Семантика качественных прилагательных в гойдельских языках: ‘тяжелый’ и ‘легкий’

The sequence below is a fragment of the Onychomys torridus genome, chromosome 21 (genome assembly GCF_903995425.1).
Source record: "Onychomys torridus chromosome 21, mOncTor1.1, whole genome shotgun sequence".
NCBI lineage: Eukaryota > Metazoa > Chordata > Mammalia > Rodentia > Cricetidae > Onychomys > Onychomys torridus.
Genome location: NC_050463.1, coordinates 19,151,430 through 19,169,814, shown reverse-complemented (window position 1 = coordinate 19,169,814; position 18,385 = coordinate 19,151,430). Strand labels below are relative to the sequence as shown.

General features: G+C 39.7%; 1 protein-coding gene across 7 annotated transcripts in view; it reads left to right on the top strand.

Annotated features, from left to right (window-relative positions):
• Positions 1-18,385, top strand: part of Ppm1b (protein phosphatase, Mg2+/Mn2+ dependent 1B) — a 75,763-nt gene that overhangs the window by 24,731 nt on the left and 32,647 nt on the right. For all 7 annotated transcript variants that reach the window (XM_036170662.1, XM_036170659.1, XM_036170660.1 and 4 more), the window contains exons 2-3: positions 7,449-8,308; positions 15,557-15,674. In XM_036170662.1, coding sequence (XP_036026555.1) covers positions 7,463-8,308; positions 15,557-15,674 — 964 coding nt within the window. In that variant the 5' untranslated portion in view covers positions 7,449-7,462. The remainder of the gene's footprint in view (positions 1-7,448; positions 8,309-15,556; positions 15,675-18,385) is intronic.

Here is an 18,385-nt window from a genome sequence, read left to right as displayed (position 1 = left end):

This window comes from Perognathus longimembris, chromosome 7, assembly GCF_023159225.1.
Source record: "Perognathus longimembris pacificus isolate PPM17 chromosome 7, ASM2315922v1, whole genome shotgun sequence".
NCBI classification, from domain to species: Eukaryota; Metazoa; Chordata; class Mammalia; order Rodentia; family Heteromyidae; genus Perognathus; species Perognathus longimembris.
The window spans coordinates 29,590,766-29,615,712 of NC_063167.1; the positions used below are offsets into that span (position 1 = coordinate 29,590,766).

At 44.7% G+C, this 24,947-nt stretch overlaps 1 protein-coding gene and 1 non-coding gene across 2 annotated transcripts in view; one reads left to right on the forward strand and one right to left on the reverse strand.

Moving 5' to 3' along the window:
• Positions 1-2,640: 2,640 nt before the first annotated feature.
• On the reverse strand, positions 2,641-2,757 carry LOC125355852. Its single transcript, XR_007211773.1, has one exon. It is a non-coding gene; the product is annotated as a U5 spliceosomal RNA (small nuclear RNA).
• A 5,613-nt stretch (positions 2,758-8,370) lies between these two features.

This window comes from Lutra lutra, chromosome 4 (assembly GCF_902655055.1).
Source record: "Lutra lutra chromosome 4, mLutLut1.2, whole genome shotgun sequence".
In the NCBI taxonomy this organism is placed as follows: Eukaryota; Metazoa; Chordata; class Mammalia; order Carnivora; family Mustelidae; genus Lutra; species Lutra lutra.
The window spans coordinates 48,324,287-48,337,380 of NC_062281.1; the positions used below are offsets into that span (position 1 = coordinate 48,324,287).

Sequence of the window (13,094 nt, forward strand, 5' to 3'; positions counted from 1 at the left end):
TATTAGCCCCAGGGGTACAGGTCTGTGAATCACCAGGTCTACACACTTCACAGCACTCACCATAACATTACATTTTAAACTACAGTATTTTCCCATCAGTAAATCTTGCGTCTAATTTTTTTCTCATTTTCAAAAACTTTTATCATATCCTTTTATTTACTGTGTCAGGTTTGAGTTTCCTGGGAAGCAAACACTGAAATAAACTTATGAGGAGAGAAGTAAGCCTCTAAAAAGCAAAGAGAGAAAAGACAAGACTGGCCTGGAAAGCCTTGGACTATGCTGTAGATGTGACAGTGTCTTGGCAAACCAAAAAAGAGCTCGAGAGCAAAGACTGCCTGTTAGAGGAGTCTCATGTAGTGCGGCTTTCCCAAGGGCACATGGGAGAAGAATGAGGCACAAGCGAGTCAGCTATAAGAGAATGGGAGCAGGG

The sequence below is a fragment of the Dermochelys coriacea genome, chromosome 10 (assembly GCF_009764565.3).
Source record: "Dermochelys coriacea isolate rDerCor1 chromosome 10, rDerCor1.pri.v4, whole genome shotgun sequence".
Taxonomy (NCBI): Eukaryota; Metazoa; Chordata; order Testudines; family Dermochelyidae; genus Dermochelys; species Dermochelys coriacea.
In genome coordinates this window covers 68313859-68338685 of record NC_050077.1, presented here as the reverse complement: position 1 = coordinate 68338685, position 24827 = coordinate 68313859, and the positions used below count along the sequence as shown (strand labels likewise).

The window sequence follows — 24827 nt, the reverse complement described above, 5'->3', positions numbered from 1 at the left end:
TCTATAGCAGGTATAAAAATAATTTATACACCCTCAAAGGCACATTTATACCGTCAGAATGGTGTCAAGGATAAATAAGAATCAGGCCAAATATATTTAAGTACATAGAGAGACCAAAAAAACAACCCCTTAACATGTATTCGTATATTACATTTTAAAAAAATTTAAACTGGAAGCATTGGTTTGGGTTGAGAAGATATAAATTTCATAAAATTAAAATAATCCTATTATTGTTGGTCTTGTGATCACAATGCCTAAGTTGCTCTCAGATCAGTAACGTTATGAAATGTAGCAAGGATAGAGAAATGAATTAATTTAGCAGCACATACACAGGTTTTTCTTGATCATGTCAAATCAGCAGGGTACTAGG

This is a small corpus study of Goidelic adjectives denoting physical qualities of heaviness and lightness, namely trom and éadrom in Irish and trom and aotrom (eutrom) in Scottish Gaelic, which both go back to Old Irish forms tromm and étromm. Obviously, étromm is derived from tromm with a negative prefix é, which suggests a high level of symmetry in their inner semantic structure. However, this proves false, and étromm appears to be a lot more than just ‘not tromm’ even at the earliest stage. Moreover, sense distribution and collocability of both trom and étrom substantially differ in Modern Irish and Scottish Gaelic although these languages are closely related. But what makes this kind of adjectives especially interesting is A. Wierzbicka and C. Goddard’s assumption that “physical quality concepts refer to embodied human experiences and embodied human sensations” (Goddard & Wierzbicka 2007: 765). In other words, we call something ‘heavy’ not because it has some specific weight, but rather because we feel this weight. The analysed Goidelic data fully supports this statement.